(NaturalNews) Researchers from University Hospitals Leuven in Belgium have made a fascinating new discovery that could change the way people with anterior cruciate ligament (ACL) tears are treated and rehabilitated. After hypothesizing that modern medicine had missed something with regards to the true anatomical structure of the knee, a duo of surgeons from the institution stumbled upon a previously unknown ligament located on the front of the knee, which they say plays a major role in the function of the ACL and the knee as a whole.
It has long remained a mystery why some knee patients with ACL-repaired knees continue to suffer afterwards from a condition known as "pivot shift," in which the repaired knees will suddenly give way during certain activities. Orthopedic surgeons Dr. Steven Claes and Dr. Johan Bellemans had been trying to figure out the answer to this conundrum for some four years, when one day they unearthed an 1879 article by a long-deceased French surgeon that gave them fresh insight.
This surgeon, known as Paul Segond, proposed at the time that there had to exist an additional ligament besides the ACL on the anterior of the human knee that allowed for pivot shift to occur, a presupposition that subsequent research eventually confirmed. Segond speculated that, in addition to the ACL, the medial collateral, the posterior cruciate and the lateral collateral -- these are the four known knee ligaments -- there had to be at least one other ligament present somewhere on the knee to keep it stable.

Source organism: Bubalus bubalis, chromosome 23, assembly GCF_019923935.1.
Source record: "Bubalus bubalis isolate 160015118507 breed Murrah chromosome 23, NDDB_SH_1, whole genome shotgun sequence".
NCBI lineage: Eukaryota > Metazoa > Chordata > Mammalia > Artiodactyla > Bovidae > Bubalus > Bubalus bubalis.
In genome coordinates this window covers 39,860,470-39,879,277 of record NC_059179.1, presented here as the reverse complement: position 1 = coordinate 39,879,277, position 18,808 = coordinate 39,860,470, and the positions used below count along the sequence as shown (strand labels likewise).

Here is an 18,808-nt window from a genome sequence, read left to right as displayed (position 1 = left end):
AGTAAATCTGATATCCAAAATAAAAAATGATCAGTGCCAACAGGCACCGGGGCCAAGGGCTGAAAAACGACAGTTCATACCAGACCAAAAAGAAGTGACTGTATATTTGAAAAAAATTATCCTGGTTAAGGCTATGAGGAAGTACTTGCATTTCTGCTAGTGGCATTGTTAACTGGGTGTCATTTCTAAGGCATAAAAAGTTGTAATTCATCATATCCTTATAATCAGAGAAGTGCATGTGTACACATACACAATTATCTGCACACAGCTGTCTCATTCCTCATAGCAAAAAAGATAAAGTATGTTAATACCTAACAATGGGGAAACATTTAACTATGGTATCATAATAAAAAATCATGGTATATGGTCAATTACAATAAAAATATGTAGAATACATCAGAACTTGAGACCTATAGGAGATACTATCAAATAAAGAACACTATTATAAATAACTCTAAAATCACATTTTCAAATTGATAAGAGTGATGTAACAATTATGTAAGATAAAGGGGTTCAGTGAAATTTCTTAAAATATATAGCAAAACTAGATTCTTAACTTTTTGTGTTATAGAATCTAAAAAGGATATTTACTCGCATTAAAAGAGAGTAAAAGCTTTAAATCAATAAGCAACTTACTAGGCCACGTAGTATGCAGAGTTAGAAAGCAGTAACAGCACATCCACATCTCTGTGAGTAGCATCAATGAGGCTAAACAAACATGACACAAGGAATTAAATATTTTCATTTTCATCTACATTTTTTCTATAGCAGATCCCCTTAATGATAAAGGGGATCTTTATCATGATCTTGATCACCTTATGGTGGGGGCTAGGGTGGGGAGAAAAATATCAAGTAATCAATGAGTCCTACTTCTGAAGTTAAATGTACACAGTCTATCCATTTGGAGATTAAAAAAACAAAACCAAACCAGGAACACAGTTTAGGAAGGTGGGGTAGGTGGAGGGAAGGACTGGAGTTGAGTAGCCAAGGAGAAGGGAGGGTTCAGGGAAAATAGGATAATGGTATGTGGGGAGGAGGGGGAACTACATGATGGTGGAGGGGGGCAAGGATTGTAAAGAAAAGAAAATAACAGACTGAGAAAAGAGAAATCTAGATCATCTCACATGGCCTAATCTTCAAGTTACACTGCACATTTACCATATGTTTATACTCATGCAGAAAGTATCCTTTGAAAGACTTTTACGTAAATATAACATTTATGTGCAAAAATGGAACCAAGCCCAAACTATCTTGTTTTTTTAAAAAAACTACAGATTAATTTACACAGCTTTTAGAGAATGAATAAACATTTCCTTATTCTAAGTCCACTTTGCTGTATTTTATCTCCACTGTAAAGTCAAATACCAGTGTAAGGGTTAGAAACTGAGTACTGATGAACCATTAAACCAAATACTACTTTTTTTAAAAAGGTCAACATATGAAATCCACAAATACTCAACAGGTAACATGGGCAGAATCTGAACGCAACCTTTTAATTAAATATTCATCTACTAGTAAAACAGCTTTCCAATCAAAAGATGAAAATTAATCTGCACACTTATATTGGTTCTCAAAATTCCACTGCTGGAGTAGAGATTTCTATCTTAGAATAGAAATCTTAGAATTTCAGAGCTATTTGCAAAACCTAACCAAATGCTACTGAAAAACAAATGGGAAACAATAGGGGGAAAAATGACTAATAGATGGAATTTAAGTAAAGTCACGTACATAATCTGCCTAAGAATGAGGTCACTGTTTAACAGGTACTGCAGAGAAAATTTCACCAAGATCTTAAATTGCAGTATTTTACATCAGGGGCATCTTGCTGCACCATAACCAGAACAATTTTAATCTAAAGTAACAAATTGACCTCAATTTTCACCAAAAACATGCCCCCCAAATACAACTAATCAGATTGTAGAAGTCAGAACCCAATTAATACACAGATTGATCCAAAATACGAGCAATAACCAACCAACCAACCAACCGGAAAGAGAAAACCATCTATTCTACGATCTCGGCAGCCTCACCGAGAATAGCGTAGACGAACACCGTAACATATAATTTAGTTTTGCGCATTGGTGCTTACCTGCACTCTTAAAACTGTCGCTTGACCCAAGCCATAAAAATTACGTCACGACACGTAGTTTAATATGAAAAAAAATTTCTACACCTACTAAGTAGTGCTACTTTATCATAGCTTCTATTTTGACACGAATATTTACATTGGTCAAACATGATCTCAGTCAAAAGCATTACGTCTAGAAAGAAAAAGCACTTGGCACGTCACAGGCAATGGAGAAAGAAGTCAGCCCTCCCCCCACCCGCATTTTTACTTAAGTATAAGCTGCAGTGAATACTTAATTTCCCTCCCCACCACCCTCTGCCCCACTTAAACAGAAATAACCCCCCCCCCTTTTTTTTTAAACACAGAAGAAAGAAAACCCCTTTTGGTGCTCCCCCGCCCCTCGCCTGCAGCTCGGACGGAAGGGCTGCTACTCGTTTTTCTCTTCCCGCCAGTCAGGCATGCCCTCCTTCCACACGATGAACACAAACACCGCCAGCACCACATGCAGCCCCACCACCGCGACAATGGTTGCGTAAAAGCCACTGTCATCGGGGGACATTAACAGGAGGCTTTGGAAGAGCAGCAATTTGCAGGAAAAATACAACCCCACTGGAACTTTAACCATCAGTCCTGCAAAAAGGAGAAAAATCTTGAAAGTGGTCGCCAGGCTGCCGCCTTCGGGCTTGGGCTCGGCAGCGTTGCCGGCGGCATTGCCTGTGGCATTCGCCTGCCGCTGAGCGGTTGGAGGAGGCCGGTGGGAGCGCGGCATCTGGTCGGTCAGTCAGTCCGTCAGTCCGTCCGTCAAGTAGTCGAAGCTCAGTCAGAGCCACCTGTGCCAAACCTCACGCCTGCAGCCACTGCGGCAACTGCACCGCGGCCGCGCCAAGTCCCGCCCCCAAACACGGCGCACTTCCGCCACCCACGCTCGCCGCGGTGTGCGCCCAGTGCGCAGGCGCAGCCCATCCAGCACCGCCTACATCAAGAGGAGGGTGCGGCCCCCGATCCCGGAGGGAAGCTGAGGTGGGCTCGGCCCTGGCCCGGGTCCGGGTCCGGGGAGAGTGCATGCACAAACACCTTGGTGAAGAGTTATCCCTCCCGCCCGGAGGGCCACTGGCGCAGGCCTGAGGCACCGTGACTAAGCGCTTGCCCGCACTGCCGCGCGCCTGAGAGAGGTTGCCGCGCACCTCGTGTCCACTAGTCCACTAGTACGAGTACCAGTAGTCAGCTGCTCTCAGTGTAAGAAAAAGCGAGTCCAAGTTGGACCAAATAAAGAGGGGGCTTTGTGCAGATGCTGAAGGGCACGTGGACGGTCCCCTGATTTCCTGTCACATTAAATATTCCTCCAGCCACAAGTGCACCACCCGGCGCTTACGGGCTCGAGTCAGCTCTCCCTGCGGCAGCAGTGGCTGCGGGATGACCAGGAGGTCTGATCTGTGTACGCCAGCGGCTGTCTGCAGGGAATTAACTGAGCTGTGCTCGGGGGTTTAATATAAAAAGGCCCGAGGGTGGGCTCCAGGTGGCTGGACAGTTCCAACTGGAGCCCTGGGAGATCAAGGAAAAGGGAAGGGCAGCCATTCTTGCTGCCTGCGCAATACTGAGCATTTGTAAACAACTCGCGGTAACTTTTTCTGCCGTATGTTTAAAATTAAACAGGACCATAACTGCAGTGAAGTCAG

Unknown ligament buried in overlooked science for more than 130 years
And he was right. After personally observing what he notated in early medical literature as being a "pearly, resistant fibrous band" located on the outside of the knee, Segond had unwittingly identified the very structure that Drs. Claes and Bellamans have now brought back into the scientific spotlight. But Segond never named this ligament, and somehow it got buried in the annals of antique science and was never talked about again -- until now.
After dredging up 41 cadavers and studying their knees up close, the two surgeons learned that all but one of them possessed this obscure ligament, which they dubbed the anterolateral ligament, or ALL. Together, the duo came to the conclusion that the cause of pivot shift in patients who have undergone ACL repairs is an additional injury in the ALL, an astounding finding that was published in a recent issue of the Journal of Anatomy.
"We thought, something is still not right" in that knee, stated Dr. Claes to The New York Times about how he and his colleague eventually came to the conclusions they did.
Equipped with this new knowledge, Drs. Claes and Bellamans went back to reevaluate some of the scans from knee injuries that they personally worked on in the past. And sure enough, many of them revealed torn ALLs in addition to torn ACLs, something they had completely overlooked due to a previous lack of knowledge.
"We think that it's quite likely many people who tear an ACL also tear an ALL," he added, noting that, despite the new findings, this is still speculative. "We still have a lot of work to do," he concluded, admitting at the same time that this is "an important step forward."
Dr. Claes and his colleagues plan to present these new findings at multiple orthopedic surgery conferences in the coming months. The team also plans to begin incorporating the discovery into practice by devising new methods of surgery and treatment that treat ALL tears as well as ACL tears.